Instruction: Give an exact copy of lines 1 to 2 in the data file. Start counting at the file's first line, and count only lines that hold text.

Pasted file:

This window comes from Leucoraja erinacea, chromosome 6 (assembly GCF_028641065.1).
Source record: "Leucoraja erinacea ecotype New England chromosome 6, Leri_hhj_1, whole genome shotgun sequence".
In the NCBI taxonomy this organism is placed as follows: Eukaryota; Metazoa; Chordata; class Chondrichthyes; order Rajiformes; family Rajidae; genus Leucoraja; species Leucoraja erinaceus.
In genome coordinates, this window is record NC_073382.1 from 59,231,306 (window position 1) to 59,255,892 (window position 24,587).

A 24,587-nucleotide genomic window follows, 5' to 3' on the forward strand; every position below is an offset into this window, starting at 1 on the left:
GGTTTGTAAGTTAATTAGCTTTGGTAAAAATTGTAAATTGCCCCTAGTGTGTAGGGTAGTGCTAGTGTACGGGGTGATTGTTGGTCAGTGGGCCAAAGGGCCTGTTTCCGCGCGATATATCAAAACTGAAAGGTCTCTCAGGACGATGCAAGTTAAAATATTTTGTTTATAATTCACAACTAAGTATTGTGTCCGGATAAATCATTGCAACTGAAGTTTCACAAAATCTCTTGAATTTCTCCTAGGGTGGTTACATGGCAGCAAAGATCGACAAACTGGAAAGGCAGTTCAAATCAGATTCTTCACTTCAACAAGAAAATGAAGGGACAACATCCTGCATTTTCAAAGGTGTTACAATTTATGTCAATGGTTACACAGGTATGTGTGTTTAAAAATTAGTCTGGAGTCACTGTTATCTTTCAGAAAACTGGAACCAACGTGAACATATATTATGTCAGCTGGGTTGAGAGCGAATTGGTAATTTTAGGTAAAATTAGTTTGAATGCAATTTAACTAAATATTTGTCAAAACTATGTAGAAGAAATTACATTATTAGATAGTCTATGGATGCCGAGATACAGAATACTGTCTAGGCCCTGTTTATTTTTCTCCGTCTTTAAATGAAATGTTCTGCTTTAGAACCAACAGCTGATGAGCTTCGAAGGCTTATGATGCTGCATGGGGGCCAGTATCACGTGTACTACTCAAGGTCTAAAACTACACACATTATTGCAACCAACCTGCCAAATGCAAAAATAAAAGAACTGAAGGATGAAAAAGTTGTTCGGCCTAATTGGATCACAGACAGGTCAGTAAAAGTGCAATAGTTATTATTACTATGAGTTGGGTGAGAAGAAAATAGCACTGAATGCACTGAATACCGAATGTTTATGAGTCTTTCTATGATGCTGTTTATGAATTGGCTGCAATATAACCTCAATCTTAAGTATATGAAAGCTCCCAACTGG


This window comes from Leucoraja erinacea, chromosome 6 (assembly GCF_028641065.1).
Source record: "Leucoraja erinacea ecotype New England chromosome 6, Leri_hhj_1, whole genome shotgun sequence".